The StAR protein was first identified, characterized and named by Dr. Douglas Stocco at Texas Tech University Health Sciences Center in 1994.  The role of this protein in lipoid CAH was confirmed the following year in collaboration with Dr. Walter Miller at the University of California, San Francisco .  All of this work follows the initial observations of the appearance of this protein and its phosphorylated form coincident with factors that caused steroid production by Dr. Nanette Orme-Johnson while at Tufts University . 
Hardelin et al. (1993) reported results of a mutation search of the KAL1 gene in 21 unrelated males with familial Kallmann syndrome. In 2 families, large deletions that included the entire KAL gene were detected by Southern blot analysis. By sequencing each of the 14 coding exons and splice site junctions in the other 19 patients, they found 9 point mutations at separate locations in 4 exons and 1 splice site. They emphasized the high frequency of unilateral renal aplasia in X-linked Kallmann syndrome patients; 6 of 11 males with identified alterations of the KAL gene showed this feature.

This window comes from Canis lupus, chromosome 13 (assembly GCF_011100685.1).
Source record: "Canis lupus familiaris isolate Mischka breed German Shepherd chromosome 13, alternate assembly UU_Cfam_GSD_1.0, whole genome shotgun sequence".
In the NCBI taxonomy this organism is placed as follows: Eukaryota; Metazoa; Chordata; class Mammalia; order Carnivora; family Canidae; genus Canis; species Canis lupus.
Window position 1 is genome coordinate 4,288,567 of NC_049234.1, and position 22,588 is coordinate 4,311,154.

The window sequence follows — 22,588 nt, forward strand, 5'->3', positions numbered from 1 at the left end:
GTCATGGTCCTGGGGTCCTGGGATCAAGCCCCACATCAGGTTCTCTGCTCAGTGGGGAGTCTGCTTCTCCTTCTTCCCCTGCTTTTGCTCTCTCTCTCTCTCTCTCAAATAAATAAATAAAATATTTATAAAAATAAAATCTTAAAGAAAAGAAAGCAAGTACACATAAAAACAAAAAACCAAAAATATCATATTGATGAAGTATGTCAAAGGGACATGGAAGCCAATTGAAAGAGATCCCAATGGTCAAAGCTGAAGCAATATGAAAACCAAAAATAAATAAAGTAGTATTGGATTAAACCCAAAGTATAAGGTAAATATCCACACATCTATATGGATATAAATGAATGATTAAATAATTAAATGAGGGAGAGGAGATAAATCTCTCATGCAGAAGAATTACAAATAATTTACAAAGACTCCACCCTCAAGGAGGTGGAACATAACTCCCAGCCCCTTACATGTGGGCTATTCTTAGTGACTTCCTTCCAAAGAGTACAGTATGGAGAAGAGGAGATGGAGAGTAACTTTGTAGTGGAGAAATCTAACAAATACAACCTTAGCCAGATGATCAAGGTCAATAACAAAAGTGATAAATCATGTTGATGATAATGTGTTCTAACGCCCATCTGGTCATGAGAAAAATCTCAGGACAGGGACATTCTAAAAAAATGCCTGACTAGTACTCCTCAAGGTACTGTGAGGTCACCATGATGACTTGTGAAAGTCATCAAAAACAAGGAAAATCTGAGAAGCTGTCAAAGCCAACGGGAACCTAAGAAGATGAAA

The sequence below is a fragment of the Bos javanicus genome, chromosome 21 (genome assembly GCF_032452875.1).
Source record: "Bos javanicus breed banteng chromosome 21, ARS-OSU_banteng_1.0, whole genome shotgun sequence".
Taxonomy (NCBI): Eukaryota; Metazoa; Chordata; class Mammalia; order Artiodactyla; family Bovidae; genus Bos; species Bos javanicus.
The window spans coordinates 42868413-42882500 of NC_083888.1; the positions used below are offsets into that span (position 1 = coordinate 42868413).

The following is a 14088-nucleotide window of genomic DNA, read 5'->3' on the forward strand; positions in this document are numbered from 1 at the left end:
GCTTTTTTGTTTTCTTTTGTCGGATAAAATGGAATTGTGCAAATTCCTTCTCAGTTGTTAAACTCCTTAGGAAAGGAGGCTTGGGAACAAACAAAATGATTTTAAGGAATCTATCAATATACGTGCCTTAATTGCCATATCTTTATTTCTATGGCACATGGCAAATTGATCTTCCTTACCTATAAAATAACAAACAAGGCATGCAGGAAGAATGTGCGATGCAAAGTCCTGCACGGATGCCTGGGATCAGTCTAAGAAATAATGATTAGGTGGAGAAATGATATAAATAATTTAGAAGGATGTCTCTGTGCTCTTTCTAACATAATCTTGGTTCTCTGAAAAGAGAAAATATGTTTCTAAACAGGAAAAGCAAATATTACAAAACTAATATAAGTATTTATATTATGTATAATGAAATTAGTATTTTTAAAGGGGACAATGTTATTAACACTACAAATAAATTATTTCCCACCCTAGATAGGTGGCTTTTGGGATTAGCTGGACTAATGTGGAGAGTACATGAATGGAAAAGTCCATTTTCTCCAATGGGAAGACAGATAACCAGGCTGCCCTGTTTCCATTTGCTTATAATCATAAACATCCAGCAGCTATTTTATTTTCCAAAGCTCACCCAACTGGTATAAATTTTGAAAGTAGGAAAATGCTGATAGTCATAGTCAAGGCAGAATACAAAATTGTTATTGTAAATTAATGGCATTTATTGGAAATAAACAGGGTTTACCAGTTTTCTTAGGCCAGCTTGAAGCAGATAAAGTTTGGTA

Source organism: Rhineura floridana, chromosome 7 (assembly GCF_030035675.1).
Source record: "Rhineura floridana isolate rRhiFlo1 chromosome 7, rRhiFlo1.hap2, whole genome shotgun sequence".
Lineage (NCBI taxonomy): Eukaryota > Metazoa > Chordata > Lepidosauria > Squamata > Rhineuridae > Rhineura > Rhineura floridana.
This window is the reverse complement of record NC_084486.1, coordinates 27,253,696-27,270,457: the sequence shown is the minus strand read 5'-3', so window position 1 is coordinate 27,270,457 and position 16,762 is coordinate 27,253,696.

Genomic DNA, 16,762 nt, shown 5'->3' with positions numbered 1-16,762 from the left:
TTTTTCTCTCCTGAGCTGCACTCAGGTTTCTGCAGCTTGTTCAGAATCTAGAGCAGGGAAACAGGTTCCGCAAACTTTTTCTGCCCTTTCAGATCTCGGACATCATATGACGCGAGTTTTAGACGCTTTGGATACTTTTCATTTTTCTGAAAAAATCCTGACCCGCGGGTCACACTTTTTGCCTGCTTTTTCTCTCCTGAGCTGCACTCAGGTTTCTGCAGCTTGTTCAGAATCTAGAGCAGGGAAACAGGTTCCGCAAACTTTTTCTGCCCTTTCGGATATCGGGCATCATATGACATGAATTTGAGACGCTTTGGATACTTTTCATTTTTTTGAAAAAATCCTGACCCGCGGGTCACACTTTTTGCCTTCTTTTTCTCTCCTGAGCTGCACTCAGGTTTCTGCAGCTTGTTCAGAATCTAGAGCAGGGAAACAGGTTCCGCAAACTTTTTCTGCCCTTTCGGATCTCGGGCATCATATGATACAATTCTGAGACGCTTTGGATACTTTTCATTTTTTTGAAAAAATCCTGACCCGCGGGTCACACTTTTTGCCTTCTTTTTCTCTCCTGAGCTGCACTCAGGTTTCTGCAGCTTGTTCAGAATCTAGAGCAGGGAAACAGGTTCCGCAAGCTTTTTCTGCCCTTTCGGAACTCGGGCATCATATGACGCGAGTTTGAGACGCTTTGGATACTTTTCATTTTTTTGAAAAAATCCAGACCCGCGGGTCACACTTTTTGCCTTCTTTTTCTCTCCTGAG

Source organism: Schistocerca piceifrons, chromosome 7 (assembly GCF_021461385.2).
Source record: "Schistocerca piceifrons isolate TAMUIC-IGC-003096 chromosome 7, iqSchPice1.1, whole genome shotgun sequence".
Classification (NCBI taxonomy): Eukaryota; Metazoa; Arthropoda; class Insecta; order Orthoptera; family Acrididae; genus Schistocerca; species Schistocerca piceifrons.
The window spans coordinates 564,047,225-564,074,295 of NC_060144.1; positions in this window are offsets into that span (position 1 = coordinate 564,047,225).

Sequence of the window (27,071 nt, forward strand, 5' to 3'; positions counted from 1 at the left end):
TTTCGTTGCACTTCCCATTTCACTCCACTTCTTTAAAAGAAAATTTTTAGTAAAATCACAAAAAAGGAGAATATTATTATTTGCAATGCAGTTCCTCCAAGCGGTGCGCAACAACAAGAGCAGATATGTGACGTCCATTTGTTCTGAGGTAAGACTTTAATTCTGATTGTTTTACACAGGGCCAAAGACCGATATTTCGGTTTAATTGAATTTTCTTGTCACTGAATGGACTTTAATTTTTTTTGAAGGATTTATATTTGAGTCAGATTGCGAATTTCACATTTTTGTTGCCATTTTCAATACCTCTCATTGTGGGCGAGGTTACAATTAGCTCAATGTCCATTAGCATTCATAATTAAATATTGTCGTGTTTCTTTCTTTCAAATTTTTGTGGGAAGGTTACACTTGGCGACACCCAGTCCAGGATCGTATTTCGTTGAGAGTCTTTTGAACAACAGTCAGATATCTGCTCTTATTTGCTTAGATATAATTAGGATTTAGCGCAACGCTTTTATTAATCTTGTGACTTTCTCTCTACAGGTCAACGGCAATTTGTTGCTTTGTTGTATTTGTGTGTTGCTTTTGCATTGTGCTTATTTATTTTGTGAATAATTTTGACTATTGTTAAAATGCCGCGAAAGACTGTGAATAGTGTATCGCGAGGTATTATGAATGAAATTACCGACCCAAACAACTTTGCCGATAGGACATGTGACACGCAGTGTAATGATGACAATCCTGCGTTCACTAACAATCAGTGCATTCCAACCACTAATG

Hermanussen and Sippell (1985) reported a presumably X-linked recessive kindred. All carrier females had normal sexual and olfactory function. Hipkin et al. (1990) described male twins who were identical by DNA fingerprinting; one had full-blown manifestations of Kallmann syndrome, whereas the other showed normal sexual development and only hyposmia. In a second family, Hermanussen and Sippell (1985) observed 16-year-old twin sisters of whom one had retarded pubertal development and total anosmia, and the other, proven to be monozygotic by blood grouping and HLA typing, had undergone a normal menarche but showed total anosmia. The authors pointed out that sporadic cases of Kallmann syndrome have appeared only in families in which isolated anosmia (see 301700 , 107200 ) is present. They suggested that there is an acquired hypothalamic GnRH deficiency on the basis of preexisting anosmia.